This week I was introduced to the true inter-disciplinary and inter-departmental spirit at artsNK. Their sister organisation ‘Transported’, based in Boston, were putting on a project called Illuminate, which explored Boston’s involvement the seventeenth century colonisation of North America and combined their heritage-inspired artistic performances with the town council’s Christmas lights ceremony. I was asked to play a specially created piece of music at the head of one of two processions that would converge in the town square. The musician for the other procession was a melodeon player called Dave Gray who I had previously met around various festivals and the folk circuit- small world right! We worked yet again with a rather stressed Jo Freya who was composing music for the Haecca at the same time! It was a joy to work with them both and also to be involved with another great project.

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Me playing at the head of a lantern procession for the Illuminate project

North Hykeham planning and Horkey Evaluation (19 November 2016)

A breakthrough came through this week in the naming of the event in North Hykeham. We wanted to come up with a name containing as much historical reference to the area as the name ‘Horkey’ had for the event in Welbourn. The project lead for North Hykeham was born in the town, has a passion for its local history and had also studied Anglo-Saxon. She and project historian Dave Reeves, after a bit of research, found out that one of the Anglo-Saxon names for Hykeham was ‘Haecca’. The word Haecca, twinned with ‘ham’ (added later) combined to mean ‘a clear(ed) piece of land encircled by a river’; which is what Hykeham is! We therefore had a name for our event: The Winter Haecca.

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Winter Haecca Poster

I had come into the project quite late into the planning for the Welbourn Horkey, so for the North Hykeham section of the project I had been given a bit more responsibility. I set about writing the official event plan and staff rota for the Haecca on the 14th December. It gave me an insight of the meticulous planning that goes into these events; timings must be tight, volunteers and stewards must have a job at every time, risk assessments must be produced for every activity, insurance has to be provided by all organisations, artists and choreographers involved and nothing must be left to chance.

The Haecca would be twinned with the Christmas fair and nativity play that the Town Council run every year. Our rough running order had been decided: it would open with a lantern procession with school children and residents holding the lanterns made in the community workshops. The main body of the event would contain a North Hykeham song written by music artist Jo Freya, inspired by the research Dave and I had done. In addition, we were working with artsNK’s dance team and they were to put on an aerial performance, working from themes from North Hykeham’s history. All this, twinned with North Hykeham Town Council’s normal event, meant that it was shaping up to be a good night!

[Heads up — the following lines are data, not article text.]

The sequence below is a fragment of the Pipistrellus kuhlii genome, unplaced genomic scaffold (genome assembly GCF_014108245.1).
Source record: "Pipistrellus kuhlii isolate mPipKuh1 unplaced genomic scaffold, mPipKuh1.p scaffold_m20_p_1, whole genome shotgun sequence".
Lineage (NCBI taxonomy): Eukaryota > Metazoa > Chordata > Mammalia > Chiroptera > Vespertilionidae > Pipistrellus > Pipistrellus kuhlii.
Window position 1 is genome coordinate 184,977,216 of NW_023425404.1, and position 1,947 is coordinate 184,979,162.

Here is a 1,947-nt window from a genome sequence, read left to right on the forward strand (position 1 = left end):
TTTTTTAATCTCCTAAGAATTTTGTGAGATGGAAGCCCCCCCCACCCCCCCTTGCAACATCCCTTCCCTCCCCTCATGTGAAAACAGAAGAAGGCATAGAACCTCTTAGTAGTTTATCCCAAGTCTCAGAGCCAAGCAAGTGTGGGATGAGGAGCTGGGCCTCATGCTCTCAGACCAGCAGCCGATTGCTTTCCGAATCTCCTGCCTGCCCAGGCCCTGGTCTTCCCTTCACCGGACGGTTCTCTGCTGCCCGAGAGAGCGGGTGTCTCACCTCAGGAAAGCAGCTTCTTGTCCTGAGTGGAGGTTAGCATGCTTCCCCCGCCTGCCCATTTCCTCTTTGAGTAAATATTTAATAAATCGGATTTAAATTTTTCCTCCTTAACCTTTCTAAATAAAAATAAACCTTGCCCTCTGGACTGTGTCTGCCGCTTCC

Reflections (12 November 2016)

About a month into my first job out of university, I can look back favourably. I have always been afraid that the world of work would be a boring, monotonous, endeavour for survival while greasing the wheels of capitalist exploitation (excuse the language, I went to a liberal arts college). However, the work for the non-profit organisation artsNK has been varied, rewarding and appealing to my wide range of skills and interests covering music, history and community engagement.

My favourite job I have had yet occurred while in a meeting with the project lead for North Hykeham and historian Dave Reeves about the lantern-making workshops in schools. To add another element to the lantern making workshops, Dave suggested that we could create shakers for the children to make noise with in the procession on the night. To make it tie in with North Hykeham’s heritage, Dave said that the shakers could be filled with peas as a reference to the pea-picking room which was an early employer of women in North Hykeham. Therefore, after researching where to source the materials I had a long drive through the fens of south Lincolnshire to Spalding to collect some peas from Dunns International seed and pulse co. All free of charge, a man had two huge sacks of dried peas ready for me to heave to my car to take back. When I asked him if they’d last to the event on the 14th December, he replied that they’d last for about 25 years. If they don’t all get used then I know what I can survive on if there was ever a nuclear apocalypse.

North Hykeham Research (5 November 2016)